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The thesis of the article is that the fetus does not have the right to protection that we give a living person because it is not, in the only sense that counts, a living person.
It seems that you do not agree with this argument, but you have not stated why.
My point was solely that abortion was, is and will always be a highly emotive issue. You dismissed that in your preamble that I quoted you on.
No, I do not dismiss the fact that abortion is a highly emotive issue. I am saying that the belief that it poses a moral dilemma is based on the assumption that the fetus is alive, whereas Zande argues (and I concur) that it is not alive until there is significant activity in the nervous system. The emotion, in other words, is misplaced, or to be more exact the granting of moral significance to the emotion is misplaced, because it depends on false beliefs about facts.
I do not expect you to agree, but I hope I have been fair in anatomising our disagreement.
For the avoidance of doubt, ethical issues, especially those relating to life, are always emotive when there is no universal consensus.
Emotion need not bestow moral significance. Some people find find the idea of certain sexual practices disgusting, but that does not give them the right to morally condemn them.
Clearly you have no idea how inconvenient an abortion is if you think women use it routinely for contraception. It is, however, a suitable method of preventing the massive inconvenience of an unwanted child.
I am not sure if you are replying to me, or to John Zande whose piece I am reblogging, or to etgs who used those words in a comment. However, I don’t think any of us are so ignorant, or have led such sheltered lives, as to “think women use it routinely for contraception.”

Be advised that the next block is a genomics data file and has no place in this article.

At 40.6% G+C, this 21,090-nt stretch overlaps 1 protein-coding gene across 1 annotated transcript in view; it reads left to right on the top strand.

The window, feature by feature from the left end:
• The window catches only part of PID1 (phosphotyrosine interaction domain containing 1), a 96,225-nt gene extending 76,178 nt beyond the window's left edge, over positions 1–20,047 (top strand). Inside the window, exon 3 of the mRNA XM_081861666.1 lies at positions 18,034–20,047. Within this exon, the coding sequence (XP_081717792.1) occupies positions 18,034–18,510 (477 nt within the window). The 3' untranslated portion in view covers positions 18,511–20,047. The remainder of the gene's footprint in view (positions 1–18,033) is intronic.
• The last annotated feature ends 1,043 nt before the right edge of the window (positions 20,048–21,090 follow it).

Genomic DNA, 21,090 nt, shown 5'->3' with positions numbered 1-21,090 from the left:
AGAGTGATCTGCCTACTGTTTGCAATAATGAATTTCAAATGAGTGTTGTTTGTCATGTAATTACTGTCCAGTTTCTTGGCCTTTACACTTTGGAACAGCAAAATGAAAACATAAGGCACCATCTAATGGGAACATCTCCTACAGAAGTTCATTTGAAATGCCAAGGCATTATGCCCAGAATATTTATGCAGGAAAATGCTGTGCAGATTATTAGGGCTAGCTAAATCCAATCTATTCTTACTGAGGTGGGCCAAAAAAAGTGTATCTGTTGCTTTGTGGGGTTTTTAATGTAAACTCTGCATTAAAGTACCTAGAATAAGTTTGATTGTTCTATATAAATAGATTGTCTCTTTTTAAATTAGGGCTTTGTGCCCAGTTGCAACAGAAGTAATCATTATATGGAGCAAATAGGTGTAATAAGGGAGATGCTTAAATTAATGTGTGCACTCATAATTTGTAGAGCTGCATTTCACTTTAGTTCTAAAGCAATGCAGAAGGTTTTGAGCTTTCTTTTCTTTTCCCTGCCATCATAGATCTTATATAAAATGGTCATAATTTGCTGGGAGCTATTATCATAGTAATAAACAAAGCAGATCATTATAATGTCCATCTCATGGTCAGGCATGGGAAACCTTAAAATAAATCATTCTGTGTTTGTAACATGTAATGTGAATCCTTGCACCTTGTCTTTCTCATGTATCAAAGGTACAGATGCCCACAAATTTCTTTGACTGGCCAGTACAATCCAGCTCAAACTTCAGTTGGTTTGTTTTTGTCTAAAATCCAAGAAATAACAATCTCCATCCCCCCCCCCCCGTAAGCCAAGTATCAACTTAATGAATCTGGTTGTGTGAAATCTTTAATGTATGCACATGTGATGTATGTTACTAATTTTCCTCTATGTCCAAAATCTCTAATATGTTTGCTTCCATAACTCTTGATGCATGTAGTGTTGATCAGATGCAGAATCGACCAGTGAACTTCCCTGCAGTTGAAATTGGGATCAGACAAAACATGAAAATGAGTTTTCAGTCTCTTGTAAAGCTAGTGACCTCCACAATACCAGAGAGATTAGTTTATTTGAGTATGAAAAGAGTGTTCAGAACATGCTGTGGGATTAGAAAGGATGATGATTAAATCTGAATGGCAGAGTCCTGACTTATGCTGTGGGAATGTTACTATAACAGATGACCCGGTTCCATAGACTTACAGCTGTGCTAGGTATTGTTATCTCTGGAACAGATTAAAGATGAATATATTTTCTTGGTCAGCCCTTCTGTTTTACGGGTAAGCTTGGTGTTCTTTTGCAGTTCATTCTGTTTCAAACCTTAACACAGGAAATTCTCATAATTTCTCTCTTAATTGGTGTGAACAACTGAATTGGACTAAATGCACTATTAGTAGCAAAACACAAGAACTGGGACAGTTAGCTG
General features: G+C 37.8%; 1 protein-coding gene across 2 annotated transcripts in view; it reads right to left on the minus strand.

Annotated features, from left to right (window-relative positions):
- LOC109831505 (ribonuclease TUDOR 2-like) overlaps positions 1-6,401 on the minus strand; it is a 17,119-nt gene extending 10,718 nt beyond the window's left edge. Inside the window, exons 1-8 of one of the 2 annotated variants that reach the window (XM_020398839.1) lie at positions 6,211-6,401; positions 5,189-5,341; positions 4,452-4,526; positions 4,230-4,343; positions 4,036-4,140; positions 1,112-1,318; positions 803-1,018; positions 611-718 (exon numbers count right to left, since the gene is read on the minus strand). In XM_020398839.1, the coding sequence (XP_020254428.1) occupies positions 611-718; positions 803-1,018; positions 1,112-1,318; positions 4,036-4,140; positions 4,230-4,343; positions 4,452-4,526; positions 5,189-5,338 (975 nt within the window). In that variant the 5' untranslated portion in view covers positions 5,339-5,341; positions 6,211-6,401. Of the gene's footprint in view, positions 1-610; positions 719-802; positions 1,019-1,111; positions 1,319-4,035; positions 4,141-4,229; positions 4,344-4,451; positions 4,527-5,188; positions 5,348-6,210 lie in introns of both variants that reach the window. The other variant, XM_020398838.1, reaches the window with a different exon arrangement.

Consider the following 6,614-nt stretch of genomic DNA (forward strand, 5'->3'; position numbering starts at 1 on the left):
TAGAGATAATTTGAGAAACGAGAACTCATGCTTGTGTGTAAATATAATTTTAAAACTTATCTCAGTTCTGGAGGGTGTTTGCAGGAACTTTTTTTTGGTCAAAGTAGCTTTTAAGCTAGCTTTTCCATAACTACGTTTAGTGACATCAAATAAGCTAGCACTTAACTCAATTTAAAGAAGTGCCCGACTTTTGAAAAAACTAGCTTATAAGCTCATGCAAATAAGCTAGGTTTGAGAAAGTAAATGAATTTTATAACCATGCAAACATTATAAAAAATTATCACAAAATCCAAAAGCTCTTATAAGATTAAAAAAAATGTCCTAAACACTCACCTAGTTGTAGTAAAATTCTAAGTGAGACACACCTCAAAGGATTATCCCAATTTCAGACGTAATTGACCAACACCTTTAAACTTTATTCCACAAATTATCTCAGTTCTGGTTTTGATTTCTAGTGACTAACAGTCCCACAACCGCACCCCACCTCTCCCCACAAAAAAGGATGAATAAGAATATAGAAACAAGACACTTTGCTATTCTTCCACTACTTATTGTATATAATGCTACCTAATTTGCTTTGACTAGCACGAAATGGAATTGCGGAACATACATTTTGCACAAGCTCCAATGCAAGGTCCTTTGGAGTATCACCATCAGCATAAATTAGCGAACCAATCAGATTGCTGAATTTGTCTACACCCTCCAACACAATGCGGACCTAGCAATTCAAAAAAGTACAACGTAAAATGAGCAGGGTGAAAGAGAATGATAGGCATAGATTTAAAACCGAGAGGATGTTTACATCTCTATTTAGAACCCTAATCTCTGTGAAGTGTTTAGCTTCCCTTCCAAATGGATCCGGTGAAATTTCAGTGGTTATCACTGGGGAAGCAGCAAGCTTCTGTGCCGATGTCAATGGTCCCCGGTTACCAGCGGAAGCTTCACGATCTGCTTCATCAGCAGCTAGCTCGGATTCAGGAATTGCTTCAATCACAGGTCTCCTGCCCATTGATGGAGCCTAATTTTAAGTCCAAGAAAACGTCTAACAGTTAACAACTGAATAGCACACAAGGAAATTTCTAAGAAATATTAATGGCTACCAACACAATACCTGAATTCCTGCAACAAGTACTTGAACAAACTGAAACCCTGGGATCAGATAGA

I really like the reasoning here –seems so straightforward, yet I never thought of it this way before. Thank you!
I just submitted the following (it awaits moderation) at the Zande blog:
I read this post today after spotting that Paul Braterman had re-blogged it recently. You say: “the onset of a defined human life is when foetal brain activity begins to exhibit regular and sustained activity…”.
You may be interested to know that around an hour ago young earth creationist Ken Ham tweeted the following:
“Do these protestors also carry signs saying “humans in mother’s wombs feel pain & want to live?” They want to protect fish (which are animals, not humans who are made in God’s image), but what about the millions of children murdered yearly by abortion?”
I know that Ham believes a foetus is ‘alive’ from conception, but he is also apparently claiming that any foetus or ‘human’ in the womb can feel pain (or any in cases where abortion is legal). Speaking as a layman, and risking over-simplification, I thought that the human nervous system controlled how we process and feel pain (the central nervous system – brain and spinal cord – and the peripheral nervous system).
PS I note Kertsen’s comments. Their position appears more reasoned than the shrillness of Mr Ham.